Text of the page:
grinding for groups

It was Mimi’s 1st birthday today, and like any good father, I dragged myself out of bed at the crack of dawn to prepare for the party. I’m not as committed as Paul who owns his own bouncy castle but I do my best. The wife and I were having a few friends with their little ones over, and as usual it was a mad rush in order to get everything ready. In the midst of feeding the kids, and hanging the decorations, and being careful not to get the two reversed, I made my coffee. Almost too late, I realized we were almost out of beans. Pressed for time, I asked the missus if I should run out to get some more–she rolled her eyes and insisted.

I had been boring friends and family to tears about the grinder, and it was a good opportunity to show them what I had been obsessing over. I threw Child #1 into the car, and sped over to Silver Lake to pick up a bag of Black Cat at Intelligentsia. Rushing home, I heated up my Cremina, put some meatballs and mini quiches into the oven, and waited for the guests to arrive.

Without fail, coffee was requested and in the ensuing 35 minutes, I ground and pulled 11 shots making everyone who asked, either a latte or espresso. Now here’s the interesting news.

I found it easy. When I relayed this news to Paul, he coincidentally, had been finding it easier to grind as well. In addition, he was finding it was taking less revolutions on the flywheel to boot! Were we somehow magically transforming from our drab daddy selves, into chiseled clothing challenged Abercrombie and Fitch models? Sadly for our wives, the answer was no.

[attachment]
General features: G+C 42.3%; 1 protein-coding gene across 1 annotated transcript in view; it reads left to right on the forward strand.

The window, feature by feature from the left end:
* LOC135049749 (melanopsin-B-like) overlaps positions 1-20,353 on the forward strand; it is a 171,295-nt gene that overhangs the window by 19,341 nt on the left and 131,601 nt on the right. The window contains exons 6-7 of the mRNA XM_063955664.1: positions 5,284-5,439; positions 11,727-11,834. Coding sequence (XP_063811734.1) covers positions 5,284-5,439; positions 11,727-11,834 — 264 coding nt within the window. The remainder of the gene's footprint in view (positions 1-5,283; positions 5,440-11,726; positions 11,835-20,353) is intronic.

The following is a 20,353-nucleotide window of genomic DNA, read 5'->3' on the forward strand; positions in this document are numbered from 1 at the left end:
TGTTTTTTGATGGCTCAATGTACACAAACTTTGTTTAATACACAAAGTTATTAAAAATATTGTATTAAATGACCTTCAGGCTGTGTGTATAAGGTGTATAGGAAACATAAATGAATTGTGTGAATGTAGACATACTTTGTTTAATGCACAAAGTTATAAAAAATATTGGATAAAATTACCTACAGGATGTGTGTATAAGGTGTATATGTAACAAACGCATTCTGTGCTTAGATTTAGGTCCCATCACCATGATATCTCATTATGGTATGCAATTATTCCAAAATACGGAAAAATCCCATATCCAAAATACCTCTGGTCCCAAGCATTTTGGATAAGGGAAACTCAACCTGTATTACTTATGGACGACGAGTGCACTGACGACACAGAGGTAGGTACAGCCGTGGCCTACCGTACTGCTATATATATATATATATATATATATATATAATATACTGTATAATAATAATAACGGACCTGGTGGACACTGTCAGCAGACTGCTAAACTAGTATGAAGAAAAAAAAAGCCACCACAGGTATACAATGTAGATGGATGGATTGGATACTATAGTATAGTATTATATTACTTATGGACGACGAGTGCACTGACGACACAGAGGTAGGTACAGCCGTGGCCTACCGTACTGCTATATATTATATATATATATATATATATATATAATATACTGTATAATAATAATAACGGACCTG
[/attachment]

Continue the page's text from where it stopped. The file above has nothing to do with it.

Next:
What we do think is our burrs have reached a point where they are broken in. In the course of our testing, Paul and I have been swapping parts from one machine to the next which of course included burr sets. Around four weeks ago, Paul and I hit a point where everything we had been testing was resolved and we locked our configurations. On average we were grinding a couple of pounds a week in our testing, which should give you a rough idea of how much coffee it might take before you notice a difference.

We believe there is truth to the widespread axiom, even with pre-seasoning, conical burrs need a breaking in period. We haven’t noticed a change in quality, but we have noticed it’s easier to grind.

Point number two. It wasn’t an issue grinding that much coffee for our guests. It took around 30 seconds per shot to grind, and my friends kept me company while ogling the grinder. Was I tired, did my arms ache, did I need to wipe the sweat from my brow in a dainty fashion with a linen kerchief?


This is a subjective experience, and I’m sure someone else’s experience will be different from mine. Was it something I thought worth sharing?